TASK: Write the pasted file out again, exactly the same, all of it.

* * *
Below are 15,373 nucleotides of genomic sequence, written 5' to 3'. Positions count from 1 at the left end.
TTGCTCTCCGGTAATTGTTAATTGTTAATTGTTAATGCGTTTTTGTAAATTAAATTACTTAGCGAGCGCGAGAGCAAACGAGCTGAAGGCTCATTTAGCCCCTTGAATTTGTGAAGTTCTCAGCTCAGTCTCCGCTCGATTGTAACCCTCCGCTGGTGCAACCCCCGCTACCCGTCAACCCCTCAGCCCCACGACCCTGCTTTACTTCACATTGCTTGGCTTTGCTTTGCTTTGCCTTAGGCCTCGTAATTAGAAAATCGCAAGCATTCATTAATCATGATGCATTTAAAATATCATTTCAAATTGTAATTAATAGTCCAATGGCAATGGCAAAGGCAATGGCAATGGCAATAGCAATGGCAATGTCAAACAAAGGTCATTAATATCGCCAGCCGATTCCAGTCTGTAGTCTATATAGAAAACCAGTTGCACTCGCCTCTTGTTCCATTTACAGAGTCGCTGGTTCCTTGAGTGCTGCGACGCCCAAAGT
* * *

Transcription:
Below are 15,373 nucleotides of genomic sequence, written 5' to 3'. Positions count from 1 at the left end.
TTGCTCTCCGGTAATTGTTAATTGTTAATTGTTAATGCGTTTTTGTAAATTAAATTACTTAGCGAGCGCGAGAGCAAACGAGCTGAAGGCTCATTTAGCCCCTTGAATTTGTGAAGTTCTCAGCTCAGTCTCCGCTCGATTGTAACCCTCCGCTGGTGCAACCCCCGCTACCCGTCAACCCCTCAGCCCCACGACCCTGCTTTACTTCACATTGCTTGGCTTTGCTTTGCTTTGCCTTAGGCCTCGTAATTAGAAAATCGCAAGCATTCATTAATCATGATGCATTTAAAATATCATTTCAAATTGTAATTAATAGTCCAATGGCAATGGCAAAGGCAATGGCAATGGCAATAGCAATGGCAATGTCAAACAAAGGTCATTAATATCGCCAGCCGATTCCAGTCTGTAGTCTATATAGAAAACCAGTTGCACTCGCCTCTTGTTCCATTTACAGAGTCGCTGGTTCCTTGAGTGCTGCGACGCCCAAAGT